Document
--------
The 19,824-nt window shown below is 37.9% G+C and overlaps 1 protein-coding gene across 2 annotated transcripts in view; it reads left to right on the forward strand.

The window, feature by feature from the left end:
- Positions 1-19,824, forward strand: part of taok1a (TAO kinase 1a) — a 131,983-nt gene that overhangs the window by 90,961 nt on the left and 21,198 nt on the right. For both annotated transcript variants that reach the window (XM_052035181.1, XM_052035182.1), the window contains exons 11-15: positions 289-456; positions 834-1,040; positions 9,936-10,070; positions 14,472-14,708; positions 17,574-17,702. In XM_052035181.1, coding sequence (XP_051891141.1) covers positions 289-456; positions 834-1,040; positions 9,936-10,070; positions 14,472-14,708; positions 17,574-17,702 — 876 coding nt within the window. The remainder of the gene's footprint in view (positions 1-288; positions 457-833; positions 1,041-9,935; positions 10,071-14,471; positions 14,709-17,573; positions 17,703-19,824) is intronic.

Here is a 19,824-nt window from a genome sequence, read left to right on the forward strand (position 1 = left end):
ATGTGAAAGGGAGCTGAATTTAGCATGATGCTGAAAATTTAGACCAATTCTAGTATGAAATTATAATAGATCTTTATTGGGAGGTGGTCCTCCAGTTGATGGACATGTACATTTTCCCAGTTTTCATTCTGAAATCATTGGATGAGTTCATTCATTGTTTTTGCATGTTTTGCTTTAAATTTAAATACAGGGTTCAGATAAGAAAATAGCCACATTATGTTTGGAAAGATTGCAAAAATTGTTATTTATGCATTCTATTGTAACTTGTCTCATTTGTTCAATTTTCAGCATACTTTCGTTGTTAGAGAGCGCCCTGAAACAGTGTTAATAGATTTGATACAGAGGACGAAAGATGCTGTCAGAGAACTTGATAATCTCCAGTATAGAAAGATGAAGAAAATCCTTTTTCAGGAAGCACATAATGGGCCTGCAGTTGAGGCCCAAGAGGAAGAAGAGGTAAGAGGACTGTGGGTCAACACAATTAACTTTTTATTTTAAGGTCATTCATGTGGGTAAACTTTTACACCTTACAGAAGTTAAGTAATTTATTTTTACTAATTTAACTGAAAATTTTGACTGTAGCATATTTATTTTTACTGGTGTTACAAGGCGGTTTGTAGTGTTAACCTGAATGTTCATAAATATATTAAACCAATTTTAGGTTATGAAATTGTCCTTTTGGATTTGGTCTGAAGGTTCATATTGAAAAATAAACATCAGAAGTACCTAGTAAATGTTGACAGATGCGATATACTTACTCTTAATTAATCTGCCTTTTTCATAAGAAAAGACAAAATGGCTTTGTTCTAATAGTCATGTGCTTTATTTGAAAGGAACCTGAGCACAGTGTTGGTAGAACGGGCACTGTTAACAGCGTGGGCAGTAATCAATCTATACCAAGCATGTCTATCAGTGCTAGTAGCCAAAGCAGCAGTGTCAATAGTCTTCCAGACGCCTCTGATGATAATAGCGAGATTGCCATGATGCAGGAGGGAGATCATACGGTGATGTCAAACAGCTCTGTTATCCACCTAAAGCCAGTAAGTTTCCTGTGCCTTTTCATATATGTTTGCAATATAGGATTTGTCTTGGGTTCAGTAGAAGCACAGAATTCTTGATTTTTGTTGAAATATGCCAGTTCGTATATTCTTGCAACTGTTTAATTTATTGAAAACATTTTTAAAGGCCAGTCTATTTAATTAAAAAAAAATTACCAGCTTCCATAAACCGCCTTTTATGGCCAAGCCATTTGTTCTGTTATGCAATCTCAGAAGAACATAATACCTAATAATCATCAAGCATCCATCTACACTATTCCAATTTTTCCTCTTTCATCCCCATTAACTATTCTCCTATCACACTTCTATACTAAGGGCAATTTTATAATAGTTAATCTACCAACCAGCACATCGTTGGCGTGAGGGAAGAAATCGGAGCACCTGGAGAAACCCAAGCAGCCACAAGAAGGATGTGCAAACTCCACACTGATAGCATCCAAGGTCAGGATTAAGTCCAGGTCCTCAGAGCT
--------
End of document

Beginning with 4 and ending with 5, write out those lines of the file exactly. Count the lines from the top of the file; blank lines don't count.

Here is a 19,824-nt window from a genome sequence, read left to right on the forward strand (position 1 = left end):
ATGTGAAAGGGAGCTGAATTTAGCATGATGCTGAAAATTTAGACCAATTCTAGTATGAAATTATAATAGATCTTTATTGGGAGGTGGTCCTCCAGTTGATGGACATGTACATTTTCCCAGTTTTCATTCTGAAATCATTGGATGAGTTCATTCATTGTTTTTGCATGTTTTGCTTTAAATTTAAATACAGGGTTCAGATAAGAAAATAGCCACATTATGTTTGGAAAGATTGCAAAAATTGTTATTTATGCATTCTATTGTAACTTGTCTCATTTGTTCAATTTTCAGCATACTTTCGTTGTTAGAGAGCGCCCTGAAACAGTGTTAATAGATTTGATACAGAGGACGAAAGATGCTGTCAGAGAACTTGATAATCTCCAGTATAGAAAGATGAAGAAAATCCTTTTTCAGGAAGCACATAATGGGCCTGCAGTTGAGGCCCAAGAGGAAGAAGAGGTAAGAGGACTGTGGGTCAACACAATTAACTTTTTATTTTAAGGTCATTCATGTGGGTAAACTTTTACACCTTACAGAAGTTAAGTAATTTATTTTTACTAATTTAACTGAAAATTTTGACTGTAGCATATTTATTTTTACTGGTGTTACAAGGCGGTTTGTAGTGTTAACCTGAATGTTCATAAATATATTAAACCAATTTTAGGTTATGAAATTGTCCTTTTGGATTTGGTCTGAAGGTTCATATTGAAAAATAAACATCAGAAGTACCTAGTAAATGTTGACAGATGCGATATACTTACTCTTAATTAATCTGCCTTTTTCATAAGAAAAGACAAAATGGCTTTGTTCTAATAGTCATGTGCTTTATTTGAAAGGAACCTGAGCACAGTGTTGGTAGAACGGGCACTGTTAACAGCGTGGGCAGTAATCAATCTATACCAAGCATGTCTATCAGTGCTAGTAGCCAAAGCAGCAGTGTCAATAGTCTTCCAGACGCCTCTGATGATAATAGCGAGATTGCCATGATGCAGGAGGGAGATCATACGGTGATGTCAAACAGCTCTGTTATCCACCTAAAGCCAGTAAGTTTCCTGTGCCTTTTCATATATGTTTGCAATATAGGATTTGTCTTGGGTTCAGTAGAAGCACAGAATTCTTGATTTTTGTTGAAATATGCCAGTTCGTATATTCTTGCAACTGTTTAATTTATTGAAAACATTTTTAAAGGCCAGTCTATTTAATTAAAAAAAAATTACCAGCTTCCATAAACCGCCTTTTATGGCCAAGCCATTTGTTCTGTTATGCAATCTCAGAAGAACATAATACCTAATAATCATCAAGCATCCATCTACACTATTCCAATTTTTCCTCTTTCATCCCCATTAACTATTCTCCTATCACACTTCTATACTAAGGGCAATTTTATAATAGTTAATCTACCAACCAGCACATCGTTGGCGTGAGGGAAGAAATCGGAGCACCTGGAGAAACCCAAGCAGCCACAAGAAGGATGTGCAAACTCCACACTGATAGCATCCAAGGTCAGGATTAAGTCCAGGTCCTCAGAGCT